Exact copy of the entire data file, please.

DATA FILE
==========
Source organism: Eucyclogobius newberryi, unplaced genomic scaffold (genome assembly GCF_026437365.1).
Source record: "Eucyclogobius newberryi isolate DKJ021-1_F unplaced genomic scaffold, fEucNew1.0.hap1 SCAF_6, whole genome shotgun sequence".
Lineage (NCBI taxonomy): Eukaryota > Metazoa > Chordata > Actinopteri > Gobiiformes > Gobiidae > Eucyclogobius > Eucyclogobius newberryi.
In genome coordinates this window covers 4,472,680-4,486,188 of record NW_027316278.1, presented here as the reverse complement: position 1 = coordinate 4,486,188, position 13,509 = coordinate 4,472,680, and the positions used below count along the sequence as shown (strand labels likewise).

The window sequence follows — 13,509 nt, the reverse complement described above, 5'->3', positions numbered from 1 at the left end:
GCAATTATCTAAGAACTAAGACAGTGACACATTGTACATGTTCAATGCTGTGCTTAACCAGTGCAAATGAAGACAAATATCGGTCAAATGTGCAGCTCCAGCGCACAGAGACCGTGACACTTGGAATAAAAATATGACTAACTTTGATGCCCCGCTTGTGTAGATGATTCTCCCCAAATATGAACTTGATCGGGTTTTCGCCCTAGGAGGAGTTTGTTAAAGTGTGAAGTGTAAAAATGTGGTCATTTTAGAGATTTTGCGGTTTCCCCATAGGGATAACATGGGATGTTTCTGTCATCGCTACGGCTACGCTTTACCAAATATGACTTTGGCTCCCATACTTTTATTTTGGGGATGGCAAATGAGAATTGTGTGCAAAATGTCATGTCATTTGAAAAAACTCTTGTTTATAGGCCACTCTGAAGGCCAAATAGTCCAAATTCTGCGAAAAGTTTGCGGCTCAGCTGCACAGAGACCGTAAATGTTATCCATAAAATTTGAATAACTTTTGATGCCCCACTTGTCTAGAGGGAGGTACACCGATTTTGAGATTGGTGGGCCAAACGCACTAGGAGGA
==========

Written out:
Source organism: Eucyclogobius newberryi, unplaced genomic scaffold (genome assembly GCF_026437365.1).
Source record: "Eucyclogobius newberryi isolate DKJ021-1_F unplaced genomic scaffold, fEucNew1.0.hap1 SCAF_6, whole genome shotgun sequence".
Lineage (NCBI taxonomy): Eukaryota > Metazoa > Chordata > Actinopteri > Gobiiformes > Gobiidae > Eucyclogobius > Eucyclogobius newberryi.
In genome coordinates this window covers 4,472,680-4,486,188 of record NW_027316278.1, presented here as the reverse complement: position 1 = coordinate 4,486,188, position 13,509 = coordinate 4,472,680, and the positions used below count along the sequence as shown (strand labels likewise).

The window sequence follows — 13,509 nt, the reverse complement described above, 5'->3', positions numbered from 1 at the left end:
GCAATTATCTAAGAACTAAGACAGTGACACATTGTACATGTTCAATGCTGTGCTTAACCAGTGCAAATGAAGACAAATATCGGTCAAATGTGCAGCTCCAGCGCACAGAGACCGTGACACTTGGAATAAAAATATGACTAACTTTGATGCCCCGCTTGTGTAGATGATTCTCCCCAAATATGAACTTGATCGGGTTTTCGCCCTAGGAGGAGTTTGTTAAAGTGTGAAGTGTAAAAATGTGGTCATTTTAGAGATTTTGCGGTTTCCCCATAGGGATAACATGGGATGTTTCTGTCATCGCTACGGCTACGCTTTACCAAATATGACTTTGGCTCCCATACTTTTATTTTGGGGATGGCAAATGAGAATTGTGTGCAAAATGTCATGTCATTTGAAAAAACTCTTGTTTATAGGCCACTCTGAAGGCCAAATAGTCCAAATTCTGCGAAAAGTTTGCGGCTCAGCTGCACAGAGACCGTAAATGTTATCCATAAAATTTGAATAACTTTTGATGCCCCACTTGTCTAGAGGGAGGTACACCGATTTTGAGATTGGTGGGCCAAACGCACTAGGAGGA